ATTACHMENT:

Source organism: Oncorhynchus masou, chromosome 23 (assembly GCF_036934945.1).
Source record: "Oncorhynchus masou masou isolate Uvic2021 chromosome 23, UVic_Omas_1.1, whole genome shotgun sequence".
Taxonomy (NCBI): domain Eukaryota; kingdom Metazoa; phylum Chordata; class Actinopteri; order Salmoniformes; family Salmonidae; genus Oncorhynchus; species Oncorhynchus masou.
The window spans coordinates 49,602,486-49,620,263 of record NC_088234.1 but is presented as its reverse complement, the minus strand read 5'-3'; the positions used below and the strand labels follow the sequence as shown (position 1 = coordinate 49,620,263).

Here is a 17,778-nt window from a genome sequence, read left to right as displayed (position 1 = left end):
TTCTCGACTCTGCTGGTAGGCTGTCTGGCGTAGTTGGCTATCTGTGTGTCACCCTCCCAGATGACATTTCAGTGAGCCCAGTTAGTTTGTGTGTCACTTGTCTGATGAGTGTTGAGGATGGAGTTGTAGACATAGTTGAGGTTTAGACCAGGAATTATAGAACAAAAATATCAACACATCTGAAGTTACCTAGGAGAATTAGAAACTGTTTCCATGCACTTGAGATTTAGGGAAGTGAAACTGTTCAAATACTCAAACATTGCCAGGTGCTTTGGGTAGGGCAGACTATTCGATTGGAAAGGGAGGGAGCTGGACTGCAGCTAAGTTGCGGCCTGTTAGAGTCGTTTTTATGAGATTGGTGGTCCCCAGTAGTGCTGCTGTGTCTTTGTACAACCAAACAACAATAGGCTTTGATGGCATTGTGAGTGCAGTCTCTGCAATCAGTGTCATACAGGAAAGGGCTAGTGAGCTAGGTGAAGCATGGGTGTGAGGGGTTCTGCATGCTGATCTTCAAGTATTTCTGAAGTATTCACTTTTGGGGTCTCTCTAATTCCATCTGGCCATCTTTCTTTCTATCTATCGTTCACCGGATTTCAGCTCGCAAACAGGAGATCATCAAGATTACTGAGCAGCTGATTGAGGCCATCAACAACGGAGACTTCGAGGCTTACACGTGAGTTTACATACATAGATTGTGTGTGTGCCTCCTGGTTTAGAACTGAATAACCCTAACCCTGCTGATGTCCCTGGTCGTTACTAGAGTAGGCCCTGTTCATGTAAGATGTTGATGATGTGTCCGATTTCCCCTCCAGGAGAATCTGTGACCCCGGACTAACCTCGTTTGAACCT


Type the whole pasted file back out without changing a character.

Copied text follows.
Source organism: Oncorhynchus masou, chromosome 23 (assembly GCF_036934945.1).
Source record: "Oncorhynchus masou masou isolate Uvic2021 chromosome 23, UVic_Omas_1.1, whole genome shotgun sequence".
Taxonomy (NCBI): domain Eukaryota; kingdom Metazoa; phylum Chordata; class Actinopteri; order Salmoniformes; family Salmonidae; genus Oncorhynchus; species Oncorhynchus masou.
The window spans coordinates 49,602,486-49,620,263 of record NC_088234.1 but is presented as its reverse complement, the minus strand read 5'-3'; the positions used below and the strand labels follow the sequence as shown (position 1 = coordinate 49,620,263).

Here is a 17,778-nt window from a genome sequence, read left to right as displayed (position 1 = left end):
TTCTCGACTCTGCTGGTAGGCTGTCTGGCGTAGTTGGCTATCTGTGTGTCACCCTCCCAGATGACATTTCAGTGAGCCCAGTTAGTTTGTGTGTCACTTGTCTGATGAGTGTTGAGGATGGAGTTGTAGACATAGTTGAGGTTTAGACCAGGAATTATAGAACAAAAATATCAACACATCTGAAGTTACCTAGGAGAATTAGAAACTGTTTCCATGCACTTGAGATTTAGGGAAGTGAAACTGTTCAAATACTCAAACATTGCCAGGTGCTTTGGGTAGGGCAGACTATTCGATTGGAAAGGGAGGGAGCTGGACTGCAGCTAAGTTGCGGCCTGTTAGAGTCGTTTTTATGAGATTGGTGGTCCCCAGTAGTGCTGCTGTGTCTTTGTACAACCAAACAACAATAGGCTTTGATGGCATTGTGAGTGCAGTCTCTGCAATCAGTGTCATACAGGAAAGGGCTAGTGAGCTAGGTGAAGCATGGGTGTGAGGGGTTCTGCATGCTGATCTTCAAGTATTTCTGAAGTATTCACTTTTGGGGTCTCTCTAATTCCATCTGGCCATCTTTCTTTCTATCTATCGTTCACCGGATTTCAGCTCGCAAACAGGAGATCATCAAGATTACTGAGCAGCTGATTGAGGCCATCAACAACGGAGACTTCGAGGCTTACACGTGAGTTTACATACATAGATTGTGTGTGTGCCTCCTGGTTTAGAACTGAATAACCCTAACCCTGCTGATGTCCCTGGTCGTTACTAGAGTAGGCCCTGTTCATGTAAGATGTTGATGATGTGTCCGATTTCCCCTCCAGGAGAATCTGTGACCCCGGACTAACCTCGTTTGAACCT